Associate Professor James Sharman
(03) 6226 4709
0429 090 410
23, Hobart TAS 7000
Senior Research Fellow
Member, Senior Member
(03) 6226 7704
James heads the Blood Pressure Research Group at the Menzies Research Institute Tasmania. He currently holds an NHMRC R.D. Wright Biomedical Career Development Fellowship and is also an Honorary Associate Professor at The University of Queensland, School of Medicine. James completed his undergraduate and Honours degree at the University of Tasmania in 2000. His PhD was at The University of Queensland, with most studies conducted at the Wales Heart Research Institute, Cardiff, UK. Prior to moving to Tasmania in 2009 he was a Postdoctoral Fellow with the Cardiac Imaging Group and Centre for Clinical Research Excellence in Cardiovascular Disease and Metabolic Disorders at the Princess Alexandra Hospital, Brisbane.
James undertakes research in the field of blood pressure with emphasis on arterial pulse waveform analysis. He has a particular interest in the clinical application of central blood pressure and stress exercise haemodynamics.
*Sharman JE, Hare JL, Thomas S, Davies JE, Leano R, Jenkins C, Marwick TH. Association of masked hypertension and left ventricular remodeling with the hypertensive response to exercise. Am J Hypertens. 2011 Apr 28. [Epub ahead of print]
Holland DJ, Erne D, Kostner K, Leano R, Haluska B, Marwick TH, *Sharman JE. Acute Elevation of Triglycerides Increases Left Ventricular Contractility and Alters Ventricular-Vascular Interaction. Am J Physiol Heart Circ Physiol. 2011 Apr 13. [Epub ahead of print]
Kolade OO, O'Moore-Sullivan TM, Stowasser M, Coombes JS, Fassett RG, Marwick T, *Sharman JE. Arterial stiffness, central blood pressure and body size in health and disease. Int J Obes (Lond). 2011 Apr 12. [Epub ahead of print]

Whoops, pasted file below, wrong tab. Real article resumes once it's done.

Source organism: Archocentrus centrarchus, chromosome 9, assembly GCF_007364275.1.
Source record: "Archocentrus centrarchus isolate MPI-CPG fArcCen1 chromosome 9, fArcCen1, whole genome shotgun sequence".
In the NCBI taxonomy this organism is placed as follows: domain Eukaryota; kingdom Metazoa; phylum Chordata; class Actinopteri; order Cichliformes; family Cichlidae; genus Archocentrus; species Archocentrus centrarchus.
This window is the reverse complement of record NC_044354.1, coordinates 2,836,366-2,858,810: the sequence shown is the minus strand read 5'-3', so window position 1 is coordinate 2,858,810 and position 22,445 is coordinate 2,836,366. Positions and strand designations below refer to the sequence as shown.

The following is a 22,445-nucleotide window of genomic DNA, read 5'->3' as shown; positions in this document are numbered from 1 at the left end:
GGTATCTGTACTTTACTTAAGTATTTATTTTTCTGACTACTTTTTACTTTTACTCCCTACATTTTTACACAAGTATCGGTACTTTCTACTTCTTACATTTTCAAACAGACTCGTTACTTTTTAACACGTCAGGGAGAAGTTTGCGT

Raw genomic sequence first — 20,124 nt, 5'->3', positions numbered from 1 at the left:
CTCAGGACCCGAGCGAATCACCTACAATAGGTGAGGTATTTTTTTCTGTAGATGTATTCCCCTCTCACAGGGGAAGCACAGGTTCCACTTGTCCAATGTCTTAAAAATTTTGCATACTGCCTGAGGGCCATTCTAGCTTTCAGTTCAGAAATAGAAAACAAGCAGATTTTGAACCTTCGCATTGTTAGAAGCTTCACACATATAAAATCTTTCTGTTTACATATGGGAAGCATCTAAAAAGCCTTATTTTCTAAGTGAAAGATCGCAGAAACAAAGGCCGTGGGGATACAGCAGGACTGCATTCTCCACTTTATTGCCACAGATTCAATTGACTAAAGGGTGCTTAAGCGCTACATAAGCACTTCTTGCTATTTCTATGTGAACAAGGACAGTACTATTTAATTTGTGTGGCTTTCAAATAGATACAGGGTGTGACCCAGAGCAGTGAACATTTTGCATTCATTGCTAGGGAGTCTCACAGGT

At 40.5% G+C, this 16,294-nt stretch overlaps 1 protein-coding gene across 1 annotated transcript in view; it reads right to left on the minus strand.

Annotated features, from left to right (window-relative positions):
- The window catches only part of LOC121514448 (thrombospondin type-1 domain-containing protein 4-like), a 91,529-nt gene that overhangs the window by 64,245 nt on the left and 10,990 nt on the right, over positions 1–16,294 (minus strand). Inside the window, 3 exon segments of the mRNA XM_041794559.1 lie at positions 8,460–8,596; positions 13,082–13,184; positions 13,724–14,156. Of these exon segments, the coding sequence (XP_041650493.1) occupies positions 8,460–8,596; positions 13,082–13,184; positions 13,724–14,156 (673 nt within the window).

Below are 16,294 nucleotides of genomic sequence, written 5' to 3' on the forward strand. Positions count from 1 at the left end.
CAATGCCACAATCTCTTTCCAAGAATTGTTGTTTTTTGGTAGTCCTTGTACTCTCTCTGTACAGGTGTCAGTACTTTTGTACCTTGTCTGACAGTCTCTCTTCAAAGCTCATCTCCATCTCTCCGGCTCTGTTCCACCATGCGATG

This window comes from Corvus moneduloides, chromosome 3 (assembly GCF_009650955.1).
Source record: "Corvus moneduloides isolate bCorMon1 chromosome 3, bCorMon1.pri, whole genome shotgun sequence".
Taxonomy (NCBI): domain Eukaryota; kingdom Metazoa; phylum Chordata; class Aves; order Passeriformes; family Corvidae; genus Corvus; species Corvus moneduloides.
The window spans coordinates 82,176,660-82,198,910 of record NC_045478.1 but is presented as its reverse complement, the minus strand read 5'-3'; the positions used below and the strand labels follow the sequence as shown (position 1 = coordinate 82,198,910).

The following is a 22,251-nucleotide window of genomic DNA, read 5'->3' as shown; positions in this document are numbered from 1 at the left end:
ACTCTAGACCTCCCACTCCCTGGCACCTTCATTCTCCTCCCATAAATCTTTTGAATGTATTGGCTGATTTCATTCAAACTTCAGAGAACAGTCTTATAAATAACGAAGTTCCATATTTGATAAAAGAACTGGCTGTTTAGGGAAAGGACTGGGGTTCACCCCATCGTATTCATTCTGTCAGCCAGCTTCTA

*Schultz M, Hordern M, Leano R, Coombes JS, Marwick TH, *Sharman JE. Lifestyle modification diminishes development of a hypertensive response to exercise in patients with type 2 diabetes mellitus. Medicine & Science in Sport & Exercise 2011 May;43(5):764-9.
Head G, Mihailidou S, Duggan K, Beilin LJ, Berry N, Brown MA, Bune AJ, Cowley D, Chalmers JP, Howe PRC, Hodgson J, Ludbrook J, Mangoni A, McGrath B, *Nelson MR, *Sharman JE, Stowasser M. Definition of ambulatory blood pressure targets for diagnosis and treatment of hypertension in relation to clinic blood pressure: prospective cohort study. BMJ. 2010 Apr 14;340:c1104. doi: 10.1136/bmj.c1104.
Heffernan KS, *Sharman JE, Yoon ES, Kim EJ, Jung SJ, Jae SY. Effect of increased preload on central blood pressure and augmentation index. Journal of Applied Physiology 2010 Aug;109(2):484-90.
*Sharman JE, Brown J, Holland DJ, Macdonald G, Kostner K, Marwick TH. Influence of altered blood rheology on ventricular-vascular response to exercise. Hypertension. 2009 54:1092-1098.
*Sharman JE, Davies JE, Jenkins C, Marwick TH. Augmentation index, left ventricular contractility and wave reflection. Hypertension. 2009;54:1099-1105.
*Sharman JE, *Stowasser M, Fassett RG, *Marwick TH, Franklin SS. Central blood pressure measurement may improve risk stratification. J Hum Hypertens. 2008; 22(12): 838-44.
*Sharman JE. New insights into cardiovascular risk from the exercise central waveform Artery Research 2008; 2(4):132-137.
*Sharman JE, McEniery CM, Campbell R, Pusalkar P, Wilkinson IB, Coombes JS, Cockcroft JR. Nitric oxide does not significantly contribute to alterations in pulse pressure amplification during light aerobic exercise. Hypertension 2008;51:856-861.
*Sharman JE, McEniery CM, Dhakam ZR, Coombes JS, Wilkinson IB, Cockcroft JR. Pulse pressure amplification during exercise is significantly reduced with age and hypercholesterolemia. J Hypertens 2007 Jun; 25(6):1249-54.
* Denotes Menzies Researcher